Today’s Homeowner Radio Show | August 15, 2020

Weeds growing from a residential lawn
Weeds can ruin any progress you’ve made on your lawn.

It doesn’t matter how hard you’ve worked to improve your home’s curb appeal — an invasion of weeds can ruin its overall appearance.

And sometimes, it seems like it doesn’t matter how much you’ve babied your lawn. The weeds just keep coming back!

Fortunately, we can help with some advice to encourage grass — not weed — growth.

We’ll share that, and many more tips, on this week’s Today’s Homeowner Radio Show.


Around the Yard — Sponsored by Pavestone    

Weeds are a constant for most homeowners. Whether we baby our lawns or not, most of us have to deal with weeds.

In fact, I just planted a whole new lawn after building my new house. I did all the right things to start off weed-free, and you guessed it, a few months in and I’m seeing weeds.

But I’m not giving up the fight. The most valuable advice I’ve heard on this subject is that “the best way to control weeds … is by having a healthy lawn.”

The presence of weeds is a cue that that your grass isn’t completely happy. So, focus on improving your soil and getting your grass healthy, and many of the weeds will disappear on their own.

If your soil and lawn are in really poor shape, it may take a few years to transform it, but you should see improvement each season.

Here are a few things to try:

Test your soil regularly. You can’t add the right amendments to your soil if you don’t know what it needs, and a good soil test will tell you.

• Next, be sure the grass has room to grow. Core aeration loosens up compacted soil to allow room for roots to grow while it opens the soil up to more water, nutrients and oxygen. You can rent an aerator yourself or hire a local lawn service to do the job.

• When watering is required, do it right. Frequent light watering won’t encourage roots to grow deep. So, water less frequently for long periods of time.

• Finally, mow with the grass in mind … not yourself. Mowing more frequently requires extra effort on your part, but it’s healthier for the lawn. And that’s what you want … to keep the weeds at bay.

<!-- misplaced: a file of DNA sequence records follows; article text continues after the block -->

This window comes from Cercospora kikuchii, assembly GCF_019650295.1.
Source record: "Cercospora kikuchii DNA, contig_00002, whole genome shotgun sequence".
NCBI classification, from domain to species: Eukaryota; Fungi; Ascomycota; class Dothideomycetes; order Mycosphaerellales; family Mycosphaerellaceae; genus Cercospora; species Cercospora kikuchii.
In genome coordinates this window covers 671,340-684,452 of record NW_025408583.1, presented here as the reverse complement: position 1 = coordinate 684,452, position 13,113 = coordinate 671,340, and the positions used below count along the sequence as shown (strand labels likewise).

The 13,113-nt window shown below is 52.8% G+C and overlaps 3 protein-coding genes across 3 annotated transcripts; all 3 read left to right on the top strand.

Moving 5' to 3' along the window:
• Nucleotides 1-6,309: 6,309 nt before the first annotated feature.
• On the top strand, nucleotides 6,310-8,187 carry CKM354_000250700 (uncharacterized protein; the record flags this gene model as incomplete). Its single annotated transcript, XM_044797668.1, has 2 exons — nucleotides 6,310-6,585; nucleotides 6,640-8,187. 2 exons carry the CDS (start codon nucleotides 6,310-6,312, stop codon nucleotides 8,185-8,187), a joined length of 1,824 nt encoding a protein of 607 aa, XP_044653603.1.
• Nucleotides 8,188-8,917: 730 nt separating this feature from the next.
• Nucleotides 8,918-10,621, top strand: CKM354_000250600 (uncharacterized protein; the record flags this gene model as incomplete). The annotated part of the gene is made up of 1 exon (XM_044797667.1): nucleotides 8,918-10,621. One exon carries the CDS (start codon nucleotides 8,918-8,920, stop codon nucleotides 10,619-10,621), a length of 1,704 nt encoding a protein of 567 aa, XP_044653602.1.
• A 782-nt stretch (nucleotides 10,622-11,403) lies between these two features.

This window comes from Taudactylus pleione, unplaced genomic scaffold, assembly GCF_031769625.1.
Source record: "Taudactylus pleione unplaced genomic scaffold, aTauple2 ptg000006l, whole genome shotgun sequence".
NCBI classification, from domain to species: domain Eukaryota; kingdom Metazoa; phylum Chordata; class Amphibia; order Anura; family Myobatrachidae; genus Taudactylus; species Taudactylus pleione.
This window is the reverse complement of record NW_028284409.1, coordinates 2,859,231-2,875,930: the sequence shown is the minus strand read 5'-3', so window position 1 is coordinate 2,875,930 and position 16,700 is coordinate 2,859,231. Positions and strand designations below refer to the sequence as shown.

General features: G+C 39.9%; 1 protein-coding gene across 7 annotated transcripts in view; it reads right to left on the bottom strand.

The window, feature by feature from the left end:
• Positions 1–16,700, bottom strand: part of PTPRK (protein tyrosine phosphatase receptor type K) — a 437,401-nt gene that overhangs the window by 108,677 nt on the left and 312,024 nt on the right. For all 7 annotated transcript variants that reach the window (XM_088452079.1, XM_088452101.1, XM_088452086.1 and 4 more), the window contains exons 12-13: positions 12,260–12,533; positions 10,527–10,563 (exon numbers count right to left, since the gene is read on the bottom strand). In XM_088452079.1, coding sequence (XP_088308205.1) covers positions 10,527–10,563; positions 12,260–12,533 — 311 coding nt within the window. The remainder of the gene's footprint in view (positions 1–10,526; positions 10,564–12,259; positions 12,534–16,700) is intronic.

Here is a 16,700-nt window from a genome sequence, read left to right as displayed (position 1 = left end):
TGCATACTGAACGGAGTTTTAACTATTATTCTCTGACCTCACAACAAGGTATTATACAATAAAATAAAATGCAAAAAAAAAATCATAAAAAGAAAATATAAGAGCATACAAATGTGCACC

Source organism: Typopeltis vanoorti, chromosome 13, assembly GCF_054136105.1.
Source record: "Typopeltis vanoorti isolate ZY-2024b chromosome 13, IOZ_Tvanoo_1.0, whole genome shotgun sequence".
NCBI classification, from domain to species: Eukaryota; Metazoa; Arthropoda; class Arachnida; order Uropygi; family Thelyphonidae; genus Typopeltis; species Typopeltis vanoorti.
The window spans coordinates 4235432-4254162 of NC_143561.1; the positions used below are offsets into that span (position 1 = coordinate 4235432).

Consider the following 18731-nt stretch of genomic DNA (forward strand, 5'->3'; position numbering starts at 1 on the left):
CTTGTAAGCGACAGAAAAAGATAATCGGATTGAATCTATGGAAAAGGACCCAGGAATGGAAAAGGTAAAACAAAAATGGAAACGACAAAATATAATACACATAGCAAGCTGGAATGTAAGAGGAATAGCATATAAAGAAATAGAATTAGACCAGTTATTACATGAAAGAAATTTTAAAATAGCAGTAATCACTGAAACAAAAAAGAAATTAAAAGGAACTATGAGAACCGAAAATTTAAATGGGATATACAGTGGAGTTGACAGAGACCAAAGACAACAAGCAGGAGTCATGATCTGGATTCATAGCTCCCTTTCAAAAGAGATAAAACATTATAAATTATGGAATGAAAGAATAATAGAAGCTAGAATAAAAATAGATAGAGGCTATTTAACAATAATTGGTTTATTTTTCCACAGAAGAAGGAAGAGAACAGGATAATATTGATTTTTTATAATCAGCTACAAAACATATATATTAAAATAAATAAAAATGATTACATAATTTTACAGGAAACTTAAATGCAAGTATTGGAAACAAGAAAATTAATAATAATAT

This Around the Yard segment is brought to you by Pavestone.


Quikrete Q&A

Alli from Brookhaven, Georgia, writes, “Our 40-year-old brick home has several spots where the mortar has cracked and fallen out. I’d like to fix this without having to hire a brick mason.

Is there an easy way to mix my own mortar and get it into those joints without making a huge mess? Or should I bite the bullet and spend the money on a mason?

Well, Alli, I have two answers. The first is, yes, you can buy pre-mixed mortar and do the job yourself.

In addition to the mortar you’ll need a tool called a grout bag, which is like a heavy-duty cake-decorating funnel that you use to force the grout into those mortar joints. It can be messy until you get the hang of it, but it is effective. 

The second answer is even easier, though. Quikrete makes a Mortar Repair material that’s a sanded acrylic formula that adheres to brick, block, stone and concrete surfaces. But unlike normal caulk, it has a texture and color that blend in perfectly with the surrounding mortar.

It comes in a tube similar to caulk, but it has a square applicator tip that allows you to create smooth mortar joints.

So, either way you go, you’ll get a good repair. But I would recommend Quikrete Mortar Repair.  It will make your project easier and faster. For more information, you can check it out on quikrete.com.


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